John Everett Millais (1829-1896 ),English Pre-Raphaelite Painter.
Millais was born in Southampton, the son of John William Millais, a wealthy gentleman from an old Jersey family. His mother’s family were prosperous saddlers. Considered a child prodigy, he came to London in 1838. He was sent to Sass’s Art School, and won a silver medal at the Society of Arts at the age of nine. In 1840 he was admitted to the Royal Academy Schools as their youngest ever student, winning a silver medal in 1843 for drawing from the antique, and a gold medal in 1847 for his painting The Tribe of Benjamin Seizing the Daughters of Shiloh. He first exhibited at the Royal Academy in 1846, with Pizarro Seizing the Inca of Peru (Victoria and Albert Museum, London).
At the Royal Academy he became friendly with fellow student William Holman Hunt, and contributed with Hunt and Dante Gabriel Rossetti to the Cyclographic Society. In 1848 the three helped form the Pre-Raphaelite Brotherhood. His first Pre-Raphaelite painting was Isabella (1848-9, Walker Art Gallery, Liverpool), which he exhibited at the Royal Academy in 1849. His entry for the following year, Christ in the House of His Parents (‘The Carpenter’s Shop’) (1849-50, Tate Gallery N03584), was received unfavourably.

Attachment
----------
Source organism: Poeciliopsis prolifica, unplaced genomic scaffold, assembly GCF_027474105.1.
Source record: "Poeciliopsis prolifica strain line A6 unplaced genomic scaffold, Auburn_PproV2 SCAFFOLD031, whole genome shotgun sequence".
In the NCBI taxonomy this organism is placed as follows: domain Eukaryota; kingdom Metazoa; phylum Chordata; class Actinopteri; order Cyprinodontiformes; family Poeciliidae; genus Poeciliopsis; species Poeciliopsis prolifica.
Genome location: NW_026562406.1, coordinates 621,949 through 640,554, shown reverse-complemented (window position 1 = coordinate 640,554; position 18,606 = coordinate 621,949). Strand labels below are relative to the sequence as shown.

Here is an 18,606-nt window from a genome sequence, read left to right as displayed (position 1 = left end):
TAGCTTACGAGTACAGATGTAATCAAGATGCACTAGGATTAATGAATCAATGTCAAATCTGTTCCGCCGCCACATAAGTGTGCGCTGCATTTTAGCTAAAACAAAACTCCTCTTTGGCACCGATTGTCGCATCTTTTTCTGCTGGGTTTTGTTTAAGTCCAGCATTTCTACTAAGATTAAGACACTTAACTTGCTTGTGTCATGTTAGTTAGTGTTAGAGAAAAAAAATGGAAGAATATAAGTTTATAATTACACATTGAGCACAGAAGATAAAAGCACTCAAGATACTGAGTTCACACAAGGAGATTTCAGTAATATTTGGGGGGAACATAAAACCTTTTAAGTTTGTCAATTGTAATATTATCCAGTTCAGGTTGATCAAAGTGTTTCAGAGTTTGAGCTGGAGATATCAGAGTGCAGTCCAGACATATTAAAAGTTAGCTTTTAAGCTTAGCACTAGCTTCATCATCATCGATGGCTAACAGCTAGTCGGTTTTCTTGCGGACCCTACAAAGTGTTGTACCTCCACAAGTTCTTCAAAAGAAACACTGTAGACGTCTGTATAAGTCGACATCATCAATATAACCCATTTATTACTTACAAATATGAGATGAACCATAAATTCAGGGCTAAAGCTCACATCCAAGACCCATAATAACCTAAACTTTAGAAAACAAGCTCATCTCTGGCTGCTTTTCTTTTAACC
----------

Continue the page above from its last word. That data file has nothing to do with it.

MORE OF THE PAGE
In 1855 he married Effie Chalmers, Ruskin’s former wife, with whom he had fallen in love while he was holidaying with the Ruskins in Scotland. The couple settled in Perth, where he painted Autumn Leaves (1855-6, City of Manchester Art Galleries).
Between 1855 and 1864 Millais made illustrations for numerous publications, including the Moxon edition of Tennyson’s poems (1857), the magazine Once a Week (1859 onwards) and several novels by Trollope. He moved back to London in 1861, where he achieved popular success as a painter of child subjects such as Bubbles (1886, A. & F. Pears Ltd.), which became famous as an advertisement for Pears soap. Also popular were his paintings of beautiful young women, such as Stella (1868, Manchester City Art Gallery). He built up a practice as a portraitist from the early 1870s, his sitters including Thomas Carlyle (1877), Lillie Langtry (1878), Gladstone (1879 and 1885), Disraeli (1881) and Tennyson (1881).
Millais was made an Associate of the Royal Academy in 1853, and a full member in 1863. In 1885 he was created a baronet and in 1896 was elected President of the Royal Academy, but died shortly thereafter in London. He is buried in St Paul’s Cathedral.